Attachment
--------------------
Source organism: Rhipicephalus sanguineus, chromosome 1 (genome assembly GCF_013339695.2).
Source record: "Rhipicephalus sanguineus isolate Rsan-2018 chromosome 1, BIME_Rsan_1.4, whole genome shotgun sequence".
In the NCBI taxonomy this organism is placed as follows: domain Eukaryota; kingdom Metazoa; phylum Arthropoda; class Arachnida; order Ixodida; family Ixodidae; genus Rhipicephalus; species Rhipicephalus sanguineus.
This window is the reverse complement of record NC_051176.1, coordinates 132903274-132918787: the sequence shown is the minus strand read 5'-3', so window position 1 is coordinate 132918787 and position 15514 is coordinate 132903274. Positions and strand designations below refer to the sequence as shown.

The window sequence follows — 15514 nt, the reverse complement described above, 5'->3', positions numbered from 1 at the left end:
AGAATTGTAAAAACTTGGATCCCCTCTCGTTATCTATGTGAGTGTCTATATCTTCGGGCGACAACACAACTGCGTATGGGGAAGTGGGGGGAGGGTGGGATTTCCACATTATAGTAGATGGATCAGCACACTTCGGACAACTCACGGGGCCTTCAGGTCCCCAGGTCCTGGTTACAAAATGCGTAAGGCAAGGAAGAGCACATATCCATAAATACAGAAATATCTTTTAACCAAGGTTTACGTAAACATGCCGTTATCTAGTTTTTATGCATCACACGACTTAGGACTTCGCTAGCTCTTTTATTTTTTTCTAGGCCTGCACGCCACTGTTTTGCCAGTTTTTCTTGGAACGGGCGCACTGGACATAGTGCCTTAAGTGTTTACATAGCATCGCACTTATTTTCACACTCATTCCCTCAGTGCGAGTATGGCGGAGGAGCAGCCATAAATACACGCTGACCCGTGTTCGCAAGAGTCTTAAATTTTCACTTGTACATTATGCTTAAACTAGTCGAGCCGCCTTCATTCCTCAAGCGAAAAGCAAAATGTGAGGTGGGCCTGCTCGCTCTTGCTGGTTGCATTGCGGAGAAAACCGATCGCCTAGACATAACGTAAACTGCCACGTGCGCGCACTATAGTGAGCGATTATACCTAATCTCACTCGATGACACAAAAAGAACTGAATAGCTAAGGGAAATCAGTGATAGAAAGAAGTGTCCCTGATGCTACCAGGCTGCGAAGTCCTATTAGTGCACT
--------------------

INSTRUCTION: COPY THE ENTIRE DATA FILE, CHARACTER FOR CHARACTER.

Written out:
Source organism: Rhipicephalus sanguineus, chromosome 1 (genome assembly GCF_013339695.2).
Source record: "Rhipicephalus sanguineus isolate Rsan-2018 chromosome 1, BIME_Rsan_1.4, whole genome shotgun sequence".
In the NCBI taxonomy this organism is placed as follows: domain Eukaryota; kingdom Metazoa; phylum Arthropoda; class Arachnida; order Ixodida; family Ixodidae; genus Rhipicephalus; species Rhipicephalus sanguineus.
This window is the reverse complement of record NC_051176.1, coordinates 132903274-132918787: the sequence shown is the minus strand read 5'-3', so window position 1 is coordinate 132918787 and position 15514 is coordinate 132903274. Positions and strand designations below refer to the sequence as shown.

The window sequence follows — 15514 nt, the reverse complement described above, 5'->3', positions numbered from 1 at the left end:
AGAATTGTAAAAACTTGGATCCCCTCTCGTTATCTATGTGAGTGTCTATATCTTCGGGCGACAACACAACTGCGTATGGGGAAGTGGGGGGAGGGTGGGATTTCCACATTATAGTAGATGGATCAGCACACTTCGGACAACTCACGGGGCCTTCAGGTCCCCAGGTCCTGGTTACAAAATGCGTAAGGCAAGGAAGAGCACATATCCATAAATACAGAAATATCTTTTAACCAAGGTTTACGTAAACATGCCGTTATCTAGTTTTTATGCATCACACGACTTAGGACTTCGCTAGCTCTTTTATTTTTTTCTAGGCCTGCACGCCACTGTTTTGCCAGTTTTTCTTGGAACGGGCGCACTGGACATAGTGCCTTAAGTGTTTACATAGCATCGCACTTATTTTCACACTCATTCCCTCAGTGCGAGTATGGCGGAGGAGCAGCCATAAATACACGCTGACCCGTGTTCGCAAGAGTCTTAAATTTTCACTTGTACATTATGCTTAAACTAGTCGAGCCGCCTTCATTCCTCAAGCGAAAAGCAAAATGTGAGGTGGGCCTGCTCGCTCTTGCTGGTTGCATTGCGGAGAAAACCGATCGCCTAGACATAACGTAAACTGCCACGTGCGCGCACTATAGTGAGCGATTATACCTAATCTCACTCGATGACACAAAAAGAACTGAATAGCTAAGGGAAATCAGTGATAGAAAGAAGTGTCCCTGATGCTACCAGGCTGCGAAGTCCTATTAGTGCACT